Dear dads and moms, what have you planned for your kids’ summer life? Family vacation? Cram school, daycare center, talent class, or…who cares as long as they are out for classes?
Oh, I see, you’d rather stay at home? And thus, you tell your kids,
"Be good now. Go play that video game I bought you earlier."
What about making some changes today?
You can still stay at home, but this time, teach your kids how to tie shoelaces!
Let me tell you what’s so mysterious about it.
But, wait a minute!
Before we discuss about the benefits of learning to tie shoelaces, why not take a look at what kids are learning these days.
Tech-smart Growing, Street-smart Fading
AVG Anti-Virus, a US-based computer software company, conducted a research study in 2011 to investigate how children worldwide are involved in technology. 2,200 mothers from ten countries (i.e. US, Canada, UK, France, Germany, Italy, Spain, Australia, New Zealand, and Japan) were polled about what tech and life skills their 2-5 year olds are learning.
In result, they found that most of the toddlers have already acquired the knowledge of operating a mouse, turning on and off a computer, playing a basic video game, and even phubbing smartphones for their daddies and/or mommies. Surprisingly, these tech skills are even learned before other basic life skills are developed, such as making oneself breakfast or tying one’s own shoelaces.
Table 1 below is adapted from the study’s result so as to give you a better view of what the research was about and what kids are learning these days.
Perhaps you are thinking,
“Hm…this is just a random survey done by a private company about some foreign, far-away kids. I don’t think that result pertains to my child. Nuh-uh.”
Well then, let’s take a look at another report just released last year by OECD.
(Note: OECD consists of 36 member countries spanning across Africa, Europe, North America, Latin America and Asia. Taiwan takes part in its PISA exam every three years.)
According to the 2017 Programme for International Student Assessment (PISA in short) result, 91% of teenagers aged 15 reported having access to smartphones, 71% said they have access to laptops, 60% considered computer easily obtainable, and tablets with Internet connection is available to 53% of the adolescents (OECD, 2017, p.8).
Thus, we can see from both reports that the advancement of technology has greatly changed the way 21st century children live and learn, meaning that somehow the knowledge of life skills is becoming less popular among the younger generations.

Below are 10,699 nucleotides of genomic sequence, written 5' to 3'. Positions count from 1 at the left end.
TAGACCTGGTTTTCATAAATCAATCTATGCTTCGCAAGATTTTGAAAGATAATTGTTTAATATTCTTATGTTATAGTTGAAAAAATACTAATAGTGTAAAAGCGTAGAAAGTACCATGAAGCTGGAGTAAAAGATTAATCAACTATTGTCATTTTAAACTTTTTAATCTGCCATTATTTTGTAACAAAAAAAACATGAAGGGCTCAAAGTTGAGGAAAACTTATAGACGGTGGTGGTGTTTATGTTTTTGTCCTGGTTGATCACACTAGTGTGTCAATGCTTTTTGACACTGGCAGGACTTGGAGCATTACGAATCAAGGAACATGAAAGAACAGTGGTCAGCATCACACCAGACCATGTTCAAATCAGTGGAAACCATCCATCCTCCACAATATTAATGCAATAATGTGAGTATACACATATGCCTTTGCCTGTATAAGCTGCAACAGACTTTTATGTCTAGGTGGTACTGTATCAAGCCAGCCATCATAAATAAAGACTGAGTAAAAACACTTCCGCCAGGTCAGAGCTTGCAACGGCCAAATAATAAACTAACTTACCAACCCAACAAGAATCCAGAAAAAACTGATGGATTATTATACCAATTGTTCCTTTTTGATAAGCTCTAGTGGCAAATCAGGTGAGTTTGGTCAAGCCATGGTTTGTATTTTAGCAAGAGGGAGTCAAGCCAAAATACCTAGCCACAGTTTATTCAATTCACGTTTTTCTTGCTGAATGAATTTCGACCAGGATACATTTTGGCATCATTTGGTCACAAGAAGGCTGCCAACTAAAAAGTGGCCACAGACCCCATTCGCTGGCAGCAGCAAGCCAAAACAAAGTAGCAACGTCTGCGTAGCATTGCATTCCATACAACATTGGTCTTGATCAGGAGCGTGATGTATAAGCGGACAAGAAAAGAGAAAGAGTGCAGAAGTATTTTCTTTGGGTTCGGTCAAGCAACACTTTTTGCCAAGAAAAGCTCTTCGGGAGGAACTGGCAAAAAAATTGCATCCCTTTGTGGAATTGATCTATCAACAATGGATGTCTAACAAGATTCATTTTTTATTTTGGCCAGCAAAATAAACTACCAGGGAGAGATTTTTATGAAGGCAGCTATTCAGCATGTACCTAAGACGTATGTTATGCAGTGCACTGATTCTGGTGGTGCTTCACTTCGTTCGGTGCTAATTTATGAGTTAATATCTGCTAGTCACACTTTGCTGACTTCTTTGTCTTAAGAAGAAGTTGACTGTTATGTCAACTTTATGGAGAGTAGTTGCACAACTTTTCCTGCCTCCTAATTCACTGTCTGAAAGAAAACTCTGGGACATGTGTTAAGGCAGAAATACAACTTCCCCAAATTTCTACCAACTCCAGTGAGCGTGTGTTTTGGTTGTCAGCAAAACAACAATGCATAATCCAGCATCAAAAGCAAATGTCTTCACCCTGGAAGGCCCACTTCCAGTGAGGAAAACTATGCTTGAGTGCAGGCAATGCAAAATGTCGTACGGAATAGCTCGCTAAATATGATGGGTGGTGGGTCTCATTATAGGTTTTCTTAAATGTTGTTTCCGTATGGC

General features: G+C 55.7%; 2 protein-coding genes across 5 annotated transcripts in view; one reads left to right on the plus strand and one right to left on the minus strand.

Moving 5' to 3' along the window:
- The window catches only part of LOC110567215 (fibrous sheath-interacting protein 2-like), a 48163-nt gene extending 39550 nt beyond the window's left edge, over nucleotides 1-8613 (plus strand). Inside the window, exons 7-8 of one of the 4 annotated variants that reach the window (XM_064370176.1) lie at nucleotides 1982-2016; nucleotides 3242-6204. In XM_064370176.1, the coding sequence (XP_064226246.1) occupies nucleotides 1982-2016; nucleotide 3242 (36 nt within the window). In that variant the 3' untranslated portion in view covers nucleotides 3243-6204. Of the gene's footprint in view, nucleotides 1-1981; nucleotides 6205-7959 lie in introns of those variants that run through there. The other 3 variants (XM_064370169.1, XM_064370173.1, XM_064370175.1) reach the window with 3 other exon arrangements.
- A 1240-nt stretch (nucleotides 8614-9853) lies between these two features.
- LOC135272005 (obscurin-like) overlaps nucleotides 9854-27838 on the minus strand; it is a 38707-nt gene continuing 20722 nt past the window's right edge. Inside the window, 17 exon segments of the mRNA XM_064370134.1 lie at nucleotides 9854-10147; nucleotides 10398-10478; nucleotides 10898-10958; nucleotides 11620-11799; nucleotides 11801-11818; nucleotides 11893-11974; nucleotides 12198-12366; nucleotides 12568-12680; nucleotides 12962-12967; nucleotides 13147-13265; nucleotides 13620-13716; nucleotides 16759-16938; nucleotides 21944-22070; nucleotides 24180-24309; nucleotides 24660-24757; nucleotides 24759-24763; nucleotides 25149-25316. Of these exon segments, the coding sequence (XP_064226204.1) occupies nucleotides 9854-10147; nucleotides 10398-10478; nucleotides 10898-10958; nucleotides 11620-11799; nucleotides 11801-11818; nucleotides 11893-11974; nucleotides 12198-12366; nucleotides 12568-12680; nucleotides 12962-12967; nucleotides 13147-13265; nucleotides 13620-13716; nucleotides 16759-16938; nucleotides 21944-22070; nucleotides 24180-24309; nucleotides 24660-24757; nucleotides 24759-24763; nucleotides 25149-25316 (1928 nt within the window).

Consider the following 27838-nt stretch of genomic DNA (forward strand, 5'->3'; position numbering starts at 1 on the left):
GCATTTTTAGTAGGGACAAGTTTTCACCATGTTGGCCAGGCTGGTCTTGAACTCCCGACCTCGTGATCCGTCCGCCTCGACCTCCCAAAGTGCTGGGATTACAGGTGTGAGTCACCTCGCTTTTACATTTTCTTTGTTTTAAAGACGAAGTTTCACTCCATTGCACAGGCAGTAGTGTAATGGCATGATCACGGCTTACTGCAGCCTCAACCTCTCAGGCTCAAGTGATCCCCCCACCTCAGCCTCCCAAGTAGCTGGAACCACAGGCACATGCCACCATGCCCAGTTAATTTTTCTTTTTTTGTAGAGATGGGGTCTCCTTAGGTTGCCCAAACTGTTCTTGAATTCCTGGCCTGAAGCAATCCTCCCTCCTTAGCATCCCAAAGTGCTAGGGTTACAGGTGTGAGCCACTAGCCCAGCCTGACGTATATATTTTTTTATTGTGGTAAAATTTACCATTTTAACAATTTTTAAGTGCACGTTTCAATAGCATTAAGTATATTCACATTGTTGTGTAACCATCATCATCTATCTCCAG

Yet, as parents who care a surmount about your child’s education, have you ever considered the positive impacts of learning life skills, such as shoelace-tying, for your child?
The Telegraph (2015) mentioned that the replacement of Velcro shoes for shoes with shoelaces will in effect hinder child’s mental development of grit. It is noted that shoes with shoelaces offer youngsters an opportunity to fail and learn from mistakes. Hence, an easier substitution of it would instead offset their motivation to stumble and rise as they face difficulties in future life (Ward, 2015).
Apart from cultivating a positive attitude toward disappointments in life, teaching kids to tie their own shoelaces also has its psychological benefits from a developmental point of view.
Hear me out for more next week!
Hey, why not start teaching your kids how to tie their own shoelaces, starting from today?
AVG (2011). AVG digital skills study. AVG. Retrieved from https://avg.typepad.com/files/avg-digital-skills-study-full-briefing.pdf
OECD (2018). New technologies and 21st century children: Recent trends and outcomes. OECD Education Working Paper, 179. Retrieved from http://www.oecd.org/officialdocuments/publicdisplaydocumentpdf/?cote=EDU/WKP%282018%2915&docLanguage=En
Ward, V. (September 4, 2015). Parents who avoid teaching children how to tie shoelaces are ‘hindering their development’. The Telegraph. Retrieved from https://www.telegraph.co.uk/education/11843223/Parents-who-avoid-teaching-children-how-to-tie-shoelaces-are-hindering-their-development.html